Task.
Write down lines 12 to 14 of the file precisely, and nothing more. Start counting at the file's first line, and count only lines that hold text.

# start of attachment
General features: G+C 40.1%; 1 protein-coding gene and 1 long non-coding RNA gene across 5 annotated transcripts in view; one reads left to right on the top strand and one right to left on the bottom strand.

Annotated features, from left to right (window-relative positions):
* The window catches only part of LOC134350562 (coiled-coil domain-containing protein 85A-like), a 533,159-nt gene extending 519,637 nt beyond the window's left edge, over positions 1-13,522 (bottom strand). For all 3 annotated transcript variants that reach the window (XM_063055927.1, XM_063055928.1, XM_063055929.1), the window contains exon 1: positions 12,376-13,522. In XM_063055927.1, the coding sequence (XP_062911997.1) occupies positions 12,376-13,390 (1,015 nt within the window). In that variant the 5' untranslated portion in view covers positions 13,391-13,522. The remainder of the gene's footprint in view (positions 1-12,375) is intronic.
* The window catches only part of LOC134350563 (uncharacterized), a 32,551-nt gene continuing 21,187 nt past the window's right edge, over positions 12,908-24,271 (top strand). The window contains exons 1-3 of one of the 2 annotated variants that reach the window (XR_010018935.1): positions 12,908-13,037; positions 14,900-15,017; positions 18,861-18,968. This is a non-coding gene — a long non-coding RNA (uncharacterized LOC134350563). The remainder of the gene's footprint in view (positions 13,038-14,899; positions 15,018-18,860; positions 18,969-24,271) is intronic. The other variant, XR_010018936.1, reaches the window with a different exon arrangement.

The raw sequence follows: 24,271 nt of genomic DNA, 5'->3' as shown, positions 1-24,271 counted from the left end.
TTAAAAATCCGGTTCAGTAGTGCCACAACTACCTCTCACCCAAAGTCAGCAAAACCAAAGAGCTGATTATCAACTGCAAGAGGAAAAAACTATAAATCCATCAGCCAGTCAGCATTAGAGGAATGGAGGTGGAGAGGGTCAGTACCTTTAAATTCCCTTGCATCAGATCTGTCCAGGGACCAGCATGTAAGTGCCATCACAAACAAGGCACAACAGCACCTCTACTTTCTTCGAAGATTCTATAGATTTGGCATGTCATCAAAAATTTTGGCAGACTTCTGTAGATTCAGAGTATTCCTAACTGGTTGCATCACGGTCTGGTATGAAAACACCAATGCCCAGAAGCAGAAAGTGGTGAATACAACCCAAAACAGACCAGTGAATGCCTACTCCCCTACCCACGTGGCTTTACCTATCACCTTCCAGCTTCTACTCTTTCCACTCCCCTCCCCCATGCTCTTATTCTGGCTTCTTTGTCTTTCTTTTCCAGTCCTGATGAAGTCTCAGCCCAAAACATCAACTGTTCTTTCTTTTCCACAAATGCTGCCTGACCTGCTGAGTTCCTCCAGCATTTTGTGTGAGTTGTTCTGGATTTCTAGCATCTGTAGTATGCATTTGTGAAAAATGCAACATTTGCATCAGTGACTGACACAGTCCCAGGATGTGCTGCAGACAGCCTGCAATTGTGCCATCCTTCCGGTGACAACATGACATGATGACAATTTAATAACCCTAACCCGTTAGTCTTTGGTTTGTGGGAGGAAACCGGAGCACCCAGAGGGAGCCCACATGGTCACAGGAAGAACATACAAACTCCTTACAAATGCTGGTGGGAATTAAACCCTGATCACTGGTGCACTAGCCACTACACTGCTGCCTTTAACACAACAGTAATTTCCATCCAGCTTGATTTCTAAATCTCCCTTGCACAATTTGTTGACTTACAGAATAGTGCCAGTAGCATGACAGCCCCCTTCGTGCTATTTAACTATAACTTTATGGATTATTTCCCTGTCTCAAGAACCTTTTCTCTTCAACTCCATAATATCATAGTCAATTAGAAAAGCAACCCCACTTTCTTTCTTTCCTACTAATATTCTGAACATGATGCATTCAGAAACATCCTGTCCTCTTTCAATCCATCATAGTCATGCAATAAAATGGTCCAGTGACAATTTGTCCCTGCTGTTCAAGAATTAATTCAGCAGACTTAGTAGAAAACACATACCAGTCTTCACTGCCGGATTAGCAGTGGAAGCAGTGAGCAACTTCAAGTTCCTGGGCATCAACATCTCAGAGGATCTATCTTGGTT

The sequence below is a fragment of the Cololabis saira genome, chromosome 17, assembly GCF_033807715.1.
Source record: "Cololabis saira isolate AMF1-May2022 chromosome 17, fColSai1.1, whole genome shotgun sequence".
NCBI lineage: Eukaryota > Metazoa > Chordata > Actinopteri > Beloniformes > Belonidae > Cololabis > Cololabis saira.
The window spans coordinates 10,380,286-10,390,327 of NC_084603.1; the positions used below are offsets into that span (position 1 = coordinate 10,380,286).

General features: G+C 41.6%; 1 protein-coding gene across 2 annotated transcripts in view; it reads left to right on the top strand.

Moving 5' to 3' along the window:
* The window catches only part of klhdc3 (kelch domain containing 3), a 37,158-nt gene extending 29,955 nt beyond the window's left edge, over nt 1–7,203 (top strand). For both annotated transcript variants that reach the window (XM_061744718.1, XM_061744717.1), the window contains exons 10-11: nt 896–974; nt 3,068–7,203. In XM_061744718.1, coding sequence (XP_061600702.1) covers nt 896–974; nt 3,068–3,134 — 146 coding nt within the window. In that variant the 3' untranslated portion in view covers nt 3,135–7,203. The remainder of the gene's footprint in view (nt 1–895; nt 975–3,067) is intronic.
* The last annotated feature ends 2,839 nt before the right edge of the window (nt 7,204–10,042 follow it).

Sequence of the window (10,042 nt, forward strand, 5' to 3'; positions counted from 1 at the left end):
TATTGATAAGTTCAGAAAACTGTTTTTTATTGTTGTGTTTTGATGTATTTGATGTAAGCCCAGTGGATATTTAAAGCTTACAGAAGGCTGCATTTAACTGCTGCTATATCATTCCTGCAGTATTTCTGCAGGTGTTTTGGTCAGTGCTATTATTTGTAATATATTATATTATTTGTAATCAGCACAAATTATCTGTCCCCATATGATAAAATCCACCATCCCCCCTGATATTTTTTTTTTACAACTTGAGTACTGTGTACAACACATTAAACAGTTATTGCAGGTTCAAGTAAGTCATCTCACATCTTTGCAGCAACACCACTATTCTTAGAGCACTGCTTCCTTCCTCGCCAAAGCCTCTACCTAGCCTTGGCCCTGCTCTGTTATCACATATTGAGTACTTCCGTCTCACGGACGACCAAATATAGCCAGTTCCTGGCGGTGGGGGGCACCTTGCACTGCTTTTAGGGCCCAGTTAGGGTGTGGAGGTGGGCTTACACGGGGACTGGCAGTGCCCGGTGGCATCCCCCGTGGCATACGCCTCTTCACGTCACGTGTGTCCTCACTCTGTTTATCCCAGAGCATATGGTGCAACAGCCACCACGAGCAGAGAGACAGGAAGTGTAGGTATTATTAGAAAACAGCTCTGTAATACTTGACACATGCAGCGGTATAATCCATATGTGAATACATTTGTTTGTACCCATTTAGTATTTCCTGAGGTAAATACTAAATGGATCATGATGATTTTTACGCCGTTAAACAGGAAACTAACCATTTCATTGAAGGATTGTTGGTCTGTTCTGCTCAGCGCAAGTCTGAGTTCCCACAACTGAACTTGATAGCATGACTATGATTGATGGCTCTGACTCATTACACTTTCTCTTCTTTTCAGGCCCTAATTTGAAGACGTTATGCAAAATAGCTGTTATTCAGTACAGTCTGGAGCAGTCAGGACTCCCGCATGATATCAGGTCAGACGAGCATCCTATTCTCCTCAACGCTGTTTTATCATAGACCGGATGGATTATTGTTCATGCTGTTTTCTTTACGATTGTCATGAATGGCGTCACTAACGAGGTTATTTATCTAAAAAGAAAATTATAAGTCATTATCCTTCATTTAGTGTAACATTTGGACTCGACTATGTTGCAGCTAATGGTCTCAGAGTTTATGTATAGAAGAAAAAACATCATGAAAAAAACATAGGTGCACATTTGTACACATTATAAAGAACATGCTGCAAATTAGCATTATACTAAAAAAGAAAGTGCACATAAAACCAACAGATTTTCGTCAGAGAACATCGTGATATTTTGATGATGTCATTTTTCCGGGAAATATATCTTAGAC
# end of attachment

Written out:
Moving 5' to 3' along the window:
* The window catches only part of klhdc3 (kelch domain containing 3), a 37,158-nt gene extending 29,955 nt beyond the window's left edge, over nt 1–7,203 (top strand). For both annotated transcript variants that reach the window (XM_061744718.1, XM_061744717.1), the window contains exons 10-11: nt 896–974; nt 3,068–7,203. In XM_061744718.1, coding sequence (XP_061600702.1) covers nt 896–974; nt 3,068–3,134 — 146 coding nt within the window. In that variant the 3' untranslated portion in view covers nt 3,135–7,203. The remainder of the gene's footprint in view (nt 1–895; nt 975–3,067) is intronic.
* The last annotated feature ends 2,839 nt before the right edge of the window (nt 7,204–10,042 follow it).